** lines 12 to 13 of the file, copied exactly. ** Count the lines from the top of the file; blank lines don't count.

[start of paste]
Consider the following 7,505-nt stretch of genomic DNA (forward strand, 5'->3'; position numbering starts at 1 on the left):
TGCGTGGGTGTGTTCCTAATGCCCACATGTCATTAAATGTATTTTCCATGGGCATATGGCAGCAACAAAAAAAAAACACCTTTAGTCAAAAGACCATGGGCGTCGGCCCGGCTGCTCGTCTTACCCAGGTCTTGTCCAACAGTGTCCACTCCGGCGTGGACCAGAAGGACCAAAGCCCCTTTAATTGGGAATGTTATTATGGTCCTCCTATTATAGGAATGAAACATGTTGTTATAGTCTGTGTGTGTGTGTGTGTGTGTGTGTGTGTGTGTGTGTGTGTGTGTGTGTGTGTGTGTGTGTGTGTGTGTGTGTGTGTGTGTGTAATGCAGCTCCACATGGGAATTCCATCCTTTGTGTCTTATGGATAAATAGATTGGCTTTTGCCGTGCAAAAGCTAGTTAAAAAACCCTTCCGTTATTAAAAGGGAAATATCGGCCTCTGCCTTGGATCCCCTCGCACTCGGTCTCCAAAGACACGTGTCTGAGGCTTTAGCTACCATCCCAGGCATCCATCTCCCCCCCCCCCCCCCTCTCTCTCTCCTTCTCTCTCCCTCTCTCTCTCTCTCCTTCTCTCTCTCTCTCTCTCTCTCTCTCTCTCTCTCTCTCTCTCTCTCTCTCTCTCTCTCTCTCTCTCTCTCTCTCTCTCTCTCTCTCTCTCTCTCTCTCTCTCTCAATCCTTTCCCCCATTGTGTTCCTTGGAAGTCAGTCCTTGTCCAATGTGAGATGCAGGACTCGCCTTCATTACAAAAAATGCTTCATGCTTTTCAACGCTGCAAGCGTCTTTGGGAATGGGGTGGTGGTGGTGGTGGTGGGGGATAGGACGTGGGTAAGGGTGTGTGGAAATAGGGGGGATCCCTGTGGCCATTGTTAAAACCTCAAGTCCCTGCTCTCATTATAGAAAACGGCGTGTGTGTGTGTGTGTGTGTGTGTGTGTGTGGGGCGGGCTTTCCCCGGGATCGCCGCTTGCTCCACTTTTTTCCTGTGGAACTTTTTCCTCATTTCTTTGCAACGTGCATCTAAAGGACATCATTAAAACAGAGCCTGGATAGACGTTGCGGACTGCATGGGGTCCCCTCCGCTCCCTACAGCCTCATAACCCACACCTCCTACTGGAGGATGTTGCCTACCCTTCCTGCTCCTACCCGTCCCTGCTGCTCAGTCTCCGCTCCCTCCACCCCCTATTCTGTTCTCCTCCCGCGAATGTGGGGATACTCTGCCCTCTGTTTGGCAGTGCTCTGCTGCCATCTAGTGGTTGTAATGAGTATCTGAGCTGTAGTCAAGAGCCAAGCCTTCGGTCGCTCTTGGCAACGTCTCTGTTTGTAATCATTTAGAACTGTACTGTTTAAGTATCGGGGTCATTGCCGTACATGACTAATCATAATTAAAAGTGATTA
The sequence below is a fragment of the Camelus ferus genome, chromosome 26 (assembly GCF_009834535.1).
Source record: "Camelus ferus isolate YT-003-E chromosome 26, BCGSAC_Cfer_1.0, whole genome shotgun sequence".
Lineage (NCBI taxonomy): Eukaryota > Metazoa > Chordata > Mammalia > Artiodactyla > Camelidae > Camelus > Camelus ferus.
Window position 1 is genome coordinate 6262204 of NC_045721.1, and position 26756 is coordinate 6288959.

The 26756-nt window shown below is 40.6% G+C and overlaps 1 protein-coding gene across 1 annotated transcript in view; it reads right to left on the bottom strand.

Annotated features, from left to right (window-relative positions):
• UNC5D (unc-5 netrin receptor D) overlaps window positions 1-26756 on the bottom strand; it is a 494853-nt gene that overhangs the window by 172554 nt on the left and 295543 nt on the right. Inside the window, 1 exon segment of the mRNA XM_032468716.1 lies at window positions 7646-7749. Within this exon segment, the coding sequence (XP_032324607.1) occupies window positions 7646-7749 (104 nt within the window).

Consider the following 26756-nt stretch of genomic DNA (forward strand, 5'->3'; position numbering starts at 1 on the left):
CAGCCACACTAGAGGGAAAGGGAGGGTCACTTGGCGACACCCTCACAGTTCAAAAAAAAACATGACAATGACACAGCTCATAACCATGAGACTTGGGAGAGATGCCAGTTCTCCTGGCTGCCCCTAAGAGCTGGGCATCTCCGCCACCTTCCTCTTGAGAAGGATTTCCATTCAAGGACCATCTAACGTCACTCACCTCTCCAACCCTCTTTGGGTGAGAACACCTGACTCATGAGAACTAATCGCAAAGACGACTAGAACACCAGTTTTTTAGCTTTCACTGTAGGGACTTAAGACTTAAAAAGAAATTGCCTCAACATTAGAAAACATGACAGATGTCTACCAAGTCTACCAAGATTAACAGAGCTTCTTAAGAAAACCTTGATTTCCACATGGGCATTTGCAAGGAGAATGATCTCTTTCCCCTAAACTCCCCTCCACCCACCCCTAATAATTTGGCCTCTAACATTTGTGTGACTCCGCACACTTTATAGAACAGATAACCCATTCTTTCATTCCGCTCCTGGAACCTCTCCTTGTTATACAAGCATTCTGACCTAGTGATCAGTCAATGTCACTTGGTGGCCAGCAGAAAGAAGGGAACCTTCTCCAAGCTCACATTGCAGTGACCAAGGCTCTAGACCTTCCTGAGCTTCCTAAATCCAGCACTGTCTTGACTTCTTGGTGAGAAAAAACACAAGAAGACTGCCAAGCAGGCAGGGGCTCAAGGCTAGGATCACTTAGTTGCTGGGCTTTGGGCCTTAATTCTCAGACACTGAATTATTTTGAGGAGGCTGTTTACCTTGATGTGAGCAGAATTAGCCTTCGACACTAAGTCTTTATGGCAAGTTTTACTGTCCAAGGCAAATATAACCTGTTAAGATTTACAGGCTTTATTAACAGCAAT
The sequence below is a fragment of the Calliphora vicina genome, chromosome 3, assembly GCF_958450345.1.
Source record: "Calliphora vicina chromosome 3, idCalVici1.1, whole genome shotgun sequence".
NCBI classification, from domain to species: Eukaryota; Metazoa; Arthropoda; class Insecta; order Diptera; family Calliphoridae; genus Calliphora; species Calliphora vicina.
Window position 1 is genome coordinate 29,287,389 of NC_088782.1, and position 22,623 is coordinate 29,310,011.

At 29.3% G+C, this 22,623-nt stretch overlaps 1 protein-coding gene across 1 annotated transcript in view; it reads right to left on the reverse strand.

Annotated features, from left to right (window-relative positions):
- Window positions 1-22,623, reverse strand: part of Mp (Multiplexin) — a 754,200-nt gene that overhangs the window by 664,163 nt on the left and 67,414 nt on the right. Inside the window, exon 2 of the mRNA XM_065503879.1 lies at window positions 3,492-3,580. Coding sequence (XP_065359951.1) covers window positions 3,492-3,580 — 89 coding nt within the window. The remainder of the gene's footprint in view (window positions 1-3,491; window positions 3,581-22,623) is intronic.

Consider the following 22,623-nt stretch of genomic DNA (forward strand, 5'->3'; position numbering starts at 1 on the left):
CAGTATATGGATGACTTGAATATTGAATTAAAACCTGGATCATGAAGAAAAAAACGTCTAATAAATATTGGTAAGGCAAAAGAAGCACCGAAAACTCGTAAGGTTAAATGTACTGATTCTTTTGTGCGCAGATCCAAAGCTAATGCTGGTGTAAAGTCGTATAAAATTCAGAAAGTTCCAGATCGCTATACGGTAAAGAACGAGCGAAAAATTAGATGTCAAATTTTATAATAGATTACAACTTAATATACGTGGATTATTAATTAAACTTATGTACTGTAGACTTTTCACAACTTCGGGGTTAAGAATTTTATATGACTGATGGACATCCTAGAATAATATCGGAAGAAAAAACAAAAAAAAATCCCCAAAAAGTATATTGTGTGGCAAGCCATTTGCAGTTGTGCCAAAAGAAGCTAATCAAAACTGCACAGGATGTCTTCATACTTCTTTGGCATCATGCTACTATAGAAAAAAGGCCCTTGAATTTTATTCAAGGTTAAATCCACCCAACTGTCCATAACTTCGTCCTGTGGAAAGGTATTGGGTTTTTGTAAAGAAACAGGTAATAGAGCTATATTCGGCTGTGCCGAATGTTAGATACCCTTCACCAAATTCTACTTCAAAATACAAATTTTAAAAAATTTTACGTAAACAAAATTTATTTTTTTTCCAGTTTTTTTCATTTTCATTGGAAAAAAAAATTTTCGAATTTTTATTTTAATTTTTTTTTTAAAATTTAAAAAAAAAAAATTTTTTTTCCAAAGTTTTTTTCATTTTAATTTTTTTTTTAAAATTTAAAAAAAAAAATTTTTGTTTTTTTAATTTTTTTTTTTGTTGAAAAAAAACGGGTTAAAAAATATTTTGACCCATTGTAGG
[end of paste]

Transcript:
The sequence below is a fragment of the Calliphora vicina genome, chromosome 3, assembly GCF_958450345.1.
Source record: "Calliphora vicina chromosome 3, idCalVici1.1, whole genome shotgun sequence".